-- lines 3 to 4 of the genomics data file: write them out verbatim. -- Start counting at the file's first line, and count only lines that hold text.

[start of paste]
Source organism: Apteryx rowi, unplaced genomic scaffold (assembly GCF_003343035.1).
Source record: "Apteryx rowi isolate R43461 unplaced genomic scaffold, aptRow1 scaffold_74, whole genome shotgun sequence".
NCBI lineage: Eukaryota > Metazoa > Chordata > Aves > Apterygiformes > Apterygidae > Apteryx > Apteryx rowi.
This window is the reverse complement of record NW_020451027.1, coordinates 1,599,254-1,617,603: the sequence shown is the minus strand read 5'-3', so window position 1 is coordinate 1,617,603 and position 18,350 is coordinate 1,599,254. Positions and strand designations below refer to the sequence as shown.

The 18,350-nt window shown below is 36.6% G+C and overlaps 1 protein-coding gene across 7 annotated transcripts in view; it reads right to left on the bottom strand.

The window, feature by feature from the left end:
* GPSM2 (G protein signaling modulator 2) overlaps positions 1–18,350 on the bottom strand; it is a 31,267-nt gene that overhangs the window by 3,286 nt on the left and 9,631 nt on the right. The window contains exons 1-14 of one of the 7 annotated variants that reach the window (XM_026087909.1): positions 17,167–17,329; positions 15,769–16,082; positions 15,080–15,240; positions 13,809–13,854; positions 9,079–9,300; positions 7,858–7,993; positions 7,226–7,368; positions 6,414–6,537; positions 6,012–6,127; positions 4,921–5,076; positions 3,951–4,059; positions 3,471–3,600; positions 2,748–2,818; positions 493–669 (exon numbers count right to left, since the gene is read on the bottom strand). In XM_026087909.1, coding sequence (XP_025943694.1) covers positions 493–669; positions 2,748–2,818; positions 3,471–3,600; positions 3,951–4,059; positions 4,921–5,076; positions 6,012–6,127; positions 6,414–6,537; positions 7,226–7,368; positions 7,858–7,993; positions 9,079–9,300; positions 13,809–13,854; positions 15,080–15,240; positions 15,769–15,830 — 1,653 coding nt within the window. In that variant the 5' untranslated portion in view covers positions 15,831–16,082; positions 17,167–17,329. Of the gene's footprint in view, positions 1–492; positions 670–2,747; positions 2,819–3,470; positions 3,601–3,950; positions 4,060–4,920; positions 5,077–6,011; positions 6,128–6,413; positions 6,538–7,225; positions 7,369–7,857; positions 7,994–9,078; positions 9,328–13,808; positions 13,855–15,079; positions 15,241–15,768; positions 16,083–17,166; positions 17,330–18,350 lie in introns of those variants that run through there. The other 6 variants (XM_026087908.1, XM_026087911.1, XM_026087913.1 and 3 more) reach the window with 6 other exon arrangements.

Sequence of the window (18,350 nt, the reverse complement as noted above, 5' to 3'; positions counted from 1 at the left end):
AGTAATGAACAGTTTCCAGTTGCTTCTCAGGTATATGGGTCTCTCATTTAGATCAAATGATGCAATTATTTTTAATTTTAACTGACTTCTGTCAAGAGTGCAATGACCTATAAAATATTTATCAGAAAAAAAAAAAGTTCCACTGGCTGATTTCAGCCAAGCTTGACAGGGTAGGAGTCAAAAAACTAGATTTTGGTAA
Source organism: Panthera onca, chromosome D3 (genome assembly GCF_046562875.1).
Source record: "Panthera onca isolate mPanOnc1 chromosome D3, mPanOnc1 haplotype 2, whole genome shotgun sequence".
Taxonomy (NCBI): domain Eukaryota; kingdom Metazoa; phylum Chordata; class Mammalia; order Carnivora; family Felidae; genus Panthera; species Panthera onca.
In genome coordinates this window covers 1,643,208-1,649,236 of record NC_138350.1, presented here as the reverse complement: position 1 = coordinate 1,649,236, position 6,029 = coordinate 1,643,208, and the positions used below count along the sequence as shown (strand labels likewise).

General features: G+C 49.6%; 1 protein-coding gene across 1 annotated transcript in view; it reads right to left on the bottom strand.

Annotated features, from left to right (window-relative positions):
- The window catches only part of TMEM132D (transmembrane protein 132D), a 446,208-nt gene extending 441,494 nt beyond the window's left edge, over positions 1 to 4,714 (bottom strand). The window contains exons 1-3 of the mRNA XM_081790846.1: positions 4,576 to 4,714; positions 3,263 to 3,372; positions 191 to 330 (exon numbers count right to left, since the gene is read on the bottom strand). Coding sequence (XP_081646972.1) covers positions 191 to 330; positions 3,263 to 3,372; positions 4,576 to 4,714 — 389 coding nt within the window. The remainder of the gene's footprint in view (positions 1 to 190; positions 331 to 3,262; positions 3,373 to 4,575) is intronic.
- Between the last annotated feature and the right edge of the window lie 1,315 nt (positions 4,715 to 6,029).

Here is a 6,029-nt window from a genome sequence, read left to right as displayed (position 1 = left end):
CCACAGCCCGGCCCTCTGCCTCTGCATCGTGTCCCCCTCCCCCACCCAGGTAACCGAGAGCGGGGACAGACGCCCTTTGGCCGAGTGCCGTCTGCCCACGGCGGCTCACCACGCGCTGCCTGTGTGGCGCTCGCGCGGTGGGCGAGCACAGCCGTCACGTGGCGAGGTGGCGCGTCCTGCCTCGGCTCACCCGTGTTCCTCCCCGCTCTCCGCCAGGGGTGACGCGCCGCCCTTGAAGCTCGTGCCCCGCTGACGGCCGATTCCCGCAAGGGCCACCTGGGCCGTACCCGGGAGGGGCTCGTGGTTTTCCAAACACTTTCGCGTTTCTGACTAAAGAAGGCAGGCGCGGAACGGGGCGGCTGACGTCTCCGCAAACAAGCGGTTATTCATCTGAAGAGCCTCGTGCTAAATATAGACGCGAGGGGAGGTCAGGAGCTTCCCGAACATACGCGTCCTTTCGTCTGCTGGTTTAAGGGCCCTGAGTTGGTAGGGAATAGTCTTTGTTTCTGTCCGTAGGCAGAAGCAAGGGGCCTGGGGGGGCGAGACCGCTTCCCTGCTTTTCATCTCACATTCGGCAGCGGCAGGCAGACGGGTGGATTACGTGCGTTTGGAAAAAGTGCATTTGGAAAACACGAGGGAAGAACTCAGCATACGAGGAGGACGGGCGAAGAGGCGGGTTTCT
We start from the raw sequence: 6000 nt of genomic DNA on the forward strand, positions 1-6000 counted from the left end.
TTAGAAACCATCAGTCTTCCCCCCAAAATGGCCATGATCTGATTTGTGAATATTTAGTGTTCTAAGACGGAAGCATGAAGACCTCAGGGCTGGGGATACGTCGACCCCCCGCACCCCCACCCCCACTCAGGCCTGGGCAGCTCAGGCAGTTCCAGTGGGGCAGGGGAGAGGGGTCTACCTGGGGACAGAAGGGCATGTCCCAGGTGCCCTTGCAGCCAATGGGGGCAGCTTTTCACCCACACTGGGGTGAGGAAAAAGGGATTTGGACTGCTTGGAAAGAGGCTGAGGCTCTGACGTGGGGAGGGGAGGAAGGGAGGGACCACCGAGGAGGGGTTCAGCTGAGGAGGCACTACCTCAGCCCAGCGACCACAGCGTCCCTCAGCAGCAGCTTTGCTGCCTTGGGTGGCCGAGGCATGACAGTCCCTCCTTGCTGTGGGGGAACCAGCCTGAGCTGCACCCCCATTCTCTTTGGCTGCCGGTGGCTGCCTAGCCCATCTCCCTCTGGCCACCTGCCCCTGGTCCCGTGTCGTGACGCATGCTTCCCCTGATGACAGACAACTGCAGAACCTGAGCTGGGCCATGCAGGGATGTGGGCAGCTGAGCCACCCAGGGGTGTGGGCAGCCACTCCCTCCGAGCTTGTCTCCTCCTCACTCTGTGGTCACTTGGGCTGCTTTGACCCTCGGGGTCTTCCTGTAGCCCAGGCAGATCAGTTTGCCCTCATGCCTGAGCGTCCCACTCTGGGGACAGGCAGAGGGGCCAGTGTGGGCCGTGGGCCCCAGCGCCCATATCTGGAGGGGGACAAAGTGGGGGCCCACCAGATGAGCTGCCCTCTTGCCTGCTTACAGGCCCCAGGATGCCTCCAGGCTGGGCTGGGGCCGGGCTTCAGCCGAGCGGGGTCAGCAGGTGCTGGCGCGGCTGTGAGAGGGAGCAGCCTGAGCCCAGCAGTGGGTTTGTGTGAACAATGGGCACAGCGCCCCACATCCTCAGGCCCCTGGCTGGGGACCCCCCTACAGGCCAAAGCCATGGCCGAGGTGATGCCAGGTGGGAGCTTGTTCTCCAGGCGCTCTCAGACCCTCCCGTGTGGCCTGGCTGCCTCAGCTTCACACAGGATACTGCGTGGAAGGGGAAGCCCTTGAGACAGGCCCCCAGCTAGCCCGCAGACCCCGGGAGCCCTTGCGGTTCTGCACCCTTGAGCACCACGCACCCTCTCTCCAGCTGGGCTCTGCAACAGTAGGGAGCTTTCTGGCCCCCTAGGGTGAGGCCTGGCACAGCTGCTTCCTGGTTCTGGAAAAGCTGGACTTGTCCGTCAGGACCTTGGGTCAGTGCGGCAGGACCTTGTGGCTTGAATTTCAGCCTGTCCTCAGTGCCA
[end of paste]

NCBI lineage: Eukaryota > Metazoa > Chordata > Aves > Apterygiformes > Apterygidae > Apteryx > Apteryx rowi.
This window is the reverse complement of record NW_020451027.1, coordinates 1,599,254-1,617,603: the sequence shown is the minus strand read 5'-3', so window position 1 is coordinate 1,617,603 and position 18,350 is coordinate 1,599,254. Positions and strand designations below refer to the sequence as shown.